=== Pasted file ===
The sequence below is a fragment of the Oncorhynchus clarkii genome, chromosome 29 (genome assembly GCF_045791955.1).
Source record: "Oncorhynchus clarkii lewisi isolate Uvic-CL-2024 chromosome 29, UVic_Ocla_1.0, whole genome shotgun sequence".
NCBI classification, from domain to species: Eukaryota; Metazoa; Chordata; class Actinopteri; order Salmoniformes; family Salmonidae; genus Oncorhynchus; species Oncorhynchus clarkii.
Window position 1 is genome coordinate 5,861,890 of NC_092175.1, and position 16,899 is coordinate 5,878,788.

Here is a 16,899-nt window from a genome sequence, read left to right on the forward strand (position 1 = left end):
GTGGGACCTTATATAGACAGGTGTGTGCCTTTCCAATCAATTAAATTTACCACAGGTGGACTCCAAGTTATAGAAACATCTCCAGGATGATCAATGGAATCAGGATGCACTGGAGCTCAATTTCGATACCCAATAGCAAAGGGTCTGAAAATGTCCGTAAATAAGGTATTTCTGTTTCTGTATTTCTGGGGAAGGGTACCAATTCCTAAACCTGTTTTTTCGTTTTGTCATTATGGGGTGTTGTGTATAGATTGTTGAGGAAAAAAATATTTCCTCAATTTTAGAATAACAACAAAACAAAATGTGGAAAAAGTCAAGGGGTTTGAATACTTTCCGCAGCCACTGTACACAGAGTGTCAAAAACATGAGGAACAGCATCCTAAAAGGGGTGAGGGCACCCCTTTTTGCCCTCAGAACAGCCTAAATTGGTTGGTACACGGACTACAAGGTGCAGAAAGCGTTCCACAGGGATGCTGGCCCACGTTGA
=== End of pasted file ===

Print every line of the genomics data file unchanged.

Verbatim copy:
The sequence below is a fragment of the Oncorhynchus clarkii genome, chromosome 29 (genome assembly GCF_045791955.1).
Source record: "Oncorhynchus clarkii lewisi isolate Uvic-CL-2024 chromosome 29, UVic_Ocla_1.0, whole genome shotgun sequence".
NCBI classification, from domain to species: Eukaryota; Metazoa; Chordata; class Actinopteri; order Salmoniformes; family Salmonidae; genus Oncorhynchus; species Oncorhynchus clarkii.
Window position 1 is genome coordinate 5,861,890 of NC_092175.1, and position 16,899 is coordinate 5,878,788.

Here is a 16,899-nt window from a genome sequence, read left to right on the forward strand (position 1 = left end):
GTGGGACCTTATATAGACAGGTGTGTGCCTTTCCAATCAATTAAATTTACCACAGGTGGACTCCAAGTTATAGAAACATCTCCAGGATGATCAATGGAATCAGGATGCACTGGAGCTCAATTTCGATACCCAATAGCAAAGGGTCTGAAAATGTCCGTAAATAAGGTATTTCTGTTTCTGTATTTCTGGGGAAGGGTACCAATTCCTAAACCTGTTTTTTCGTTTTGTCATTATGGGGTGTTGTGTATAGATTGTTGAGGAAAAAAATATTTCCTCAATTTTAGAATAACAACAAAACAAAATGTGGAAAAAGTCAAGGGGTTTGAATACTTTCCGCAGCCACTGTACACAGAGTGTCAAAAACATGAGGAACAGCATCCTAAAAGGGGTGAGGGCACCCCTTTTTGCCCTCAGAACAGCCTAAATTGGTTGGTACACGGACTACAAGGTGCAGAAAGCGTTCCACAGGGATGCTGGCCCACGTTGA